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May 24, 2017

Steve Schneiter

Washington, D.C.

BOB DENNEY: Good morning and welcome to the 78th KitchenAid Senior PGA Championship. I'm Bob Denney, Historian of the PGA of America, and it's our pleasure to welcome our defending KitchenAid Senior PGA Championship Steve Schneiter, who is making his fourth appearance in this championship.

Steve is a PGA assistant professional and co-owner of Schneiter's Pebblebrook Golf Course in Sandy, Utah. Last fall, at PGA Golf Club in Port St. Lucie, Steve became the first player to win a PGA professional championship, which he did in 1995, and a Senior PGA Championship.

Steve, it's only Wednesday, but it's been a busy time for you. Could you go through your week so far.

STEVE SCHNEITER: It's definitely been busy. It's been pretty special. My boys are with me, so we were able to tour the White House yesterday. That was pretty amazing. Pretty surreal to have my boys there with me and walking the grounds and seeing a lot of history.

BOB DENNEY: Tell us about last night. That's a nice special honor.

STEVE SCHNEITER: Yeah, I was able to attend the Champion's Dinner and be amongst all those great champions that you all know and the world knows. It was pretty special to be here and take it all in. I'm just kind of enjoying it, trying to enjoy it.

BOB DENNEY: What's your initial impressions of Trump National Golf Club here in DC?

STEVE SCHNEITER: Pretty amazing property here. He's done a great job and the course is big. It's a Major Championship golf course. Looking forward to playing and seeing where my game is. I don't know exactly where it is right now, but we'll season.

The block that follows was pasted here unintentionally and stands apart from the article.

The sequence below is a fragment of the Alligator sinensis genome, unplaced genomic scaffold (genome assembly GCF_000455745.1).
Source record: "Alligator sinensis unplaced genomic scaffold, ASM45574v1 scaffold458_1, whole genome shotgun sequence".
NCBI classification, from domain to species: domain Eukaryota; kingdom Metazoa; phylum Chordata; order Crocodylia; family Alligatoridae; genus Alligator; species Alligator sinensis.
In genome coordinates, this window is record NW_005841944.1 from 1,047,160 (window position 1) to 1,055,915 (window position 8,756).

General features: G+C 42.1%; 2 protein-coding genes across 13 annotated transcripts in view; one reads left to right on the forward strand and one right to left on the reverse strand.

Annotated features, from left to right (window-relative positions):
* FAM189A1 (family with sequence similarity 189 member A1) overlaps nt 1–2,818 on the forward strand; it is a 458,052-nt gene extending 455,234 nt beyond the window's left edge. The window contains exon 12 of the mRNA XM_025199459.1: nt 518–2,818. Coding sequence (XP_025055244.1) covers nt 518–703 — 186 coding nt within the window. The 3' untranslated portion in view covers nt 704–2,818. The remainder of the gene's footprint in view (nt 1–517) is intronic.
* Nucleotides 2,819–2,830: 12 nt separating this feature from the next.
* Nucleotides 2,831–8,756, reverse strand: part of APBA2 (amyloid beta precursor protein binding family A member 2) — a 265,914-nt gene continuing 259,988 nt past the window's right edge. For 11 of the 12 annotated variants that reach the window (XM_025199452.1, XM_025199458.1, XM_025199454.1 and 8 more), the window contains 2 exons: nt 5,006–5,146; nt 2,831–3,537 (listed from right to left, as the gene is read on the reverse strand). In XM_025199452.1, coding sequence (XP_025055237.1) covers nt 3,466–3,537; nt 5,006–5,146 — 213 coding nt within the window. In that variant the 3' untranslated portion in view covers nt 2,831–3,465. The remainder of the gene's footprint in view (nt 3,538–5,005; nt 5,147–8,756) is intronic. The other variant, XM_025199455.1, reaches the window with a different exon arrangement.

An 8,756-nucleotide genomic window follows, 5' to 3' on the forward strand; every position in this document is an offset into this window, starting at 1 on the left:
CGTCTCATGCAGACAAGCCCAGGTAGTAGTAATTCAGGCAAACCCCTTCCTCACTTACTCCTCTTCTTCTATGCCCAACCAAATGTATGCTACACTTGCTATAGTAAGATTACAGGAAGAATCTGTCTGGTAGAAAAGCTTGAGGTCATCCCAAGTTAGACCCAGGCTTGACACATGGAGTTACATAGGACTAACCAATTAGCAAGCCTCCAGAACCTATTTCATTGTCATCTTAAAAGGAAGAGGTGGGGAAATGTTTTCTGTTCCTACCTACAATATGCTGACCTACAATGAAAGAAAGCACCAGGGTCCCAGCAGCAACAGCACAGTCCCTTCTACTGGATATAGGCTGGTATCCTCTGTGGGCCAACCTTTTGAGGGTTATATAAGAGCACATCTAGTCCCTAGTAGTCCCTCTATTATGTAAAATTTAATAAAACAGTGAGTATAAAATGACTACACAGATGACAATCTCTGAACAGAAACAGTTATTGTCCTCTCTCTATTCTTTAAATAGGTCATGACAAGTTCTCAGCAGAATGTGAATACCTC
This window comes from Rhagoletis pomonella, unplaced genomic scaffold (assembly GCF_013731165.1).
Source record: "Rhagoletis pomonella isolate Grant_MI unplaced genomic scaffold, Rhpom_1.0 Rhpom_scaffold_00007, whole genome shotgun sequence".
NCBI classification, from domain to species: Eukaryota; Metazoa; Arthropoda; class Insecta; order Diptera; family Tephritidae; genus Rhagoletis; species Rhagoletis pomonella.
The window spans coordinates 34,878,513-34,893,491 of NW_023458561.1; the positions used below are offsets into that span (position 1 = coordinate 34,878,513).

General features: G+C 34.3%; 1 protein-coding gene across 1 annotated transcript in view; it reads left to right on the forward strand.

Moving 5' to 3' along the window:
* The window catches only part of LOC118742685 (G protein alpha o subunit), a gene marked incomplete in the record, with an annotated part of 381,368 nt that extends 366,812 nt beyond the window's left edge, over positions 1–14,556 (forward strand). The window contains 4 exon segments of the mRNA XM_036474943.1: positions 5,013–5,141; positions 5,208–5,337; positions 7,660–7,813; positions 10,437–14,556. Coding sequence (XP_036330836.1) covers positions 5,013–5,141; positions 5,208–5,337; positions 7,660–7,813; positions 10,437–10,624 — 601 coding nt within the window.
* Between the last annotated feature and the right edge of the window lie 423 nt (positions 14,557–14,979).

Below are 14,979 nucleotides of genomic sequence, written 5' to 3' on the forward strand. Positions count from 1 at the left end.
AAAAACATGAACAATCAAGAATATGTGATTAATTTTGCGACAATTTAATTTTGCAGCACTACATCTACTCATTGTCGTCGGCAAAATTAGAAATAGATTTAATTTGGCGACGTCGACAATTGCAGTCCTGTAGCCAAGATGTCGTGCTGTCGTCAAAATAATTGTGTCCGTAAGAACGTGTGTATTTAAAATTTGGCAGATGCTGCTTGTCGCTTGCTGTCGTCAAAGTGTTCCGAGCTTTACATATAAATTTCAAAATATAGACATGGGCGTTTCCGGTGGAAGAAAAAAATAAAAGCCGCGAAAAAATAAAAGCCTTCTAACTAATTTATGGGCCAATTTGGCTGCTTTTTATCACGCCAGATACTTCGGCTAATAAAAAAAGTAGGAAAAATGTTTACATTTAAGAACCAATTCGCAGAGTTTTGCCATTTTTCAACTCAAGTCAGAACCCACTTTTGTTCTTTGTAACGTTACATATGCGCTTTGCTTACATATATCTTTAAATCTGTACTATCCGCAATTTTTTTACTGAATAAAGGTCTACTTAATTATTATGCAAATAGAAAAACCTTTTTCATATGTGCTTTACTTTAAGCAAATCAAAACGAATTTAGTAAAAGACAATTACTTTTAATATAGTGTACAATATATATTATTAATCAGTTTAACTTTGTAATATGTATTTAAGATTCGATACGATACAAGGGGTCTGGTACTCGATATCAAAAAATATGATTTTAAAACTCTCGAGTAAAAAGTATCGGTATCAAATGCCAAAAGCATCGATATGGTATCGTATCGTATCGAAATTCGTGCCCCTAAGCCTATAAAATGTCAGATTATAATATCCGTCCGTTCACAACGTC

BOB DENNEY: I know that a few years ago we were sitting in a clubhouse to wait for the rain to stop in Virginia -- and it never did -- but at that time we learned a little more about the family and so forth and we'll get into that later, but I thought we would just open it off to the audience for a couple questions.


Q. How comfortable are you playing alongside senior golf's best, some of the best players in the history of the game, how comfortable are you with that and what have been some of your interactions with some of the players so far this week?
STEVE SCHNEITER: I feel pretty comfortable, I played quite a few of these type of tournaments, these Majors over the years. And I know quite a few of the guys, especially ones that are kind of my generation, my era. They're all pretty welcoming and encouraging and so I feel comfortable.

Q. How does your game react to galleries maybe bigger than what you're used to when you're playing in PGA of America member events? Does that usually ratchet you up a little bit or how have you found yourself reacting to that over time?
STEVE SCHNEITER: Well, I try not to really -- kind of zone it out and just kind of embrace it. There's times that you kind of get a little wrapped up in it, but try to just stay focused on what I'm trying to do and do the best I can.

Q. For those that don't know, what would you describe as the strength of your game through the years? What are we going to see the best out of you?
STEVE SCHNEITER: Oh, I don't know, that's a good question.


I drive the ball pretty decent. Tee to green I think I'm okay. Putting, streaky. I haven't really practiced a lot coming in. I've -- I don't know what it is, I'm not a real ball beater, so, but hopefully I'll be okay.

Q. How does that, how does your strengths fit into this golf course from what you've seen the first day or two here?
STEVE SCHNEITER: I think the guys that hit it long will, I think they're going to do well here. The greens, they're kind of tricky, but I think I'll be all right. I like the way, the look. It sets up to my eye pretty good.

BOB DENNEY: In 2005 you were the low club professional at Baltusrol in the PGA Championship, finishing 40th. You understand the challenge that comes from going into a Major and how to make the weekend. Talk about those challenges and what it takes to make adjustments in a Major.

STEVE SCHNEITER: Well, yeah, I think you just got to approach it and kind of map out the course where you want to, the holes where you just suck it up and just try to make par and some of the other ones you just hopefully can get a birdie here and there and that, but I just try to do the best I can and stay focused on what I'm trying to do.